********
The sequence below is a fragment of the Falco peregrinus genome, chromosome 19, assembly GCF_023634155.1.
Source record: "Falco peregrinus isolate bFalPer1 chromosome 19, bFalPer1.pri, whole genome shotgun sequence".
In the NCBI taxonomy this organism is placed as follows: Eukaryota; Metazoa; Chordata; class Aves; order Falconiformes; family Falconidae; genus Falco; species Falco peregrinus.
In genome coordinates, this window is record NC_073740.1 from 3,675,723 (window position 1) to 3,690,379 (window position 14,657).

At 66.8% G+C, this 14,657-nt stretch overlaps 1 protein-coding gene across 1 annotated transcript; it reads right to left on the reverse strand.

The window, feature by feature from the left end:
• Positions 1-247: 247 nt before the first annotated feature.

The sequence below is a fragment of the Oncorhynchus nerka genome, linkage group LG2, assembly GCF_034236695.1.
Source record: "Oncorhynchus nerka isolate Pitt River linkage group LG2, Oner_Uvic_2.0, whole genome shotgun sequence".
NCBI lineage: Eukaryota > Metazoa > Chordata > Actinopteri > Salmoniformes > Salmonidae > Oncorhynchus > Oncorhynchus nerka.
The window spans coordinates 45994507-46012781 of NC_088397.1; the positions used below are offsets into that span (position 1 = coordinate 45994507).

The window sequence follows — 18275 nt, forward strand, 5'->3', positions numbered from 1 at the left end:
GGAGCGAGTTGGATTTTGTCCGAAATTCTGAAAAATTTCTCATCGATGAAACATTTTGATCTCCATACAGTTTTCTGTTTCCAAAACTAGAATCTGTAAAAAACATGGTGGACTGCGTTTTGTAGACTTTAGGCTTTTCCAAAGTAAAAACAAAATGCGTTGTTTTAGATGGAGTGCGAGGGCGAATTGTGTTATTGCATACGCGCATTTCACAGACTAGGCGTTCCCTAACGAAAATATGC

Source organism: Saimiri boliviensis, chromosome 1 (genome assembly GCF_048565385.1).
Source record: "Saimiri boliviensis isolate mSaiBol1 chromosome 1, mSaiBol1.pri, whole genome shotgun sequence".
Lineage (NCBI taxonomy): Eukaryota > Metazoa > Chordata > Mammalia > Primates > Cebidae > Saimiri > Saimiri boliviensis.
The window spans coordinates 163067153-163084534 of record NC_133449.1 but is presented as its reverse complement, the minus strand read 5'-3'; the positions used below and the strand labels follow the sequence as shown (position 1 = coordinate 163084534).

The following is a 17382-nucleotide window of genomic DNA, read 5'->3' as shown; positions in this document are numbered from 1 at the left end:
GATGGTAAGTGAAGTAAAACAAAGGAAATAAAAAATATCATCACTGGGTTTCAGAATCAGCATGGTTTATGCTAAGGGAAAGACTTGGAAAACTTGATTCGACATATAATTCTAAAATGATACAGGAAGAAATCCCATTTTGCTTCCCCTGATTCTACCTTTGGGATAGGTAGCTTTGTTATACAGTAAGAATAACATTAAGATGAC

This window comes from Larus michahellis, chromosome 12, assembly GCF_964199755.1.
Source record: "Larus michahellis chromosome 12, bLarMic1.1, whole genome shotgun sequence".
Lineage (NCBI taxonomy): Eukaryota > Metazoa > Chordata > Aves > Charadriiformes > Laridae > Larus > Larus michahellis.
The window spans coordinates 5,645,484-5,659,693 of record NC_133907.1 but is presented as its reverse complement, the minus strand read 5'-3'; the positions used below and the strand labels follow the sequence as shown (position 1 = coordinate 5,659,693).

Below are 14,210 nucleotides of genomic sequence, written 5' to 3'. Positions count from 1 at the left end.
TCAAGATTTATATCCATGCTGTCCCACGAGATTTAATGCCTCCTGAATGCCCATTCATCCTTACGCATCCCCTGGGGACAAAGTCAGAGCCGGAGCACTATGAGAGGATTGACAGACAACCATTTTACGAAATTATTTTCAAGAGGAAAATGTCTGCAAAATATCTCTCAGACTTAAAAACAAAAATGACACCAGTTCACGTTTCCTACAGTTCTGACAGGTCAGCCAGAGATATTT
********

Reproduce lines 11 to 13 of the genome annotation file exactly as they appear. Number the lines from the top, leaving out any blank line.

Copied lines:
The window spans coordinates 45994507-46012781 of NC_088397.1; the positions used below are offsets into that span (position 1 = coordinate 45994507).

The window sequence follows — 18275 nt, forward strand, 5'->3', positions numbered from 1 at the left end:
GGAGCGAGTTGGATTTTGTCCGAAATTCTGAAAAATTTCTCATCGATGAAACATTTTGATCTCCATACAGTTTTCTGTTTCCAAAACTAGAATCTGTAAAAAACATGGTGGACTGCGTTTTGTAGACTTTAGGCTTTTCCAAAGTAAAAACAAAATGCGTTGTTTTAGATGGAGTGCGAGGGCGAATTGTGTTATTGCATACGCGCATTTCACAGACTAGGCGTTCCCTAACGAAAATATGC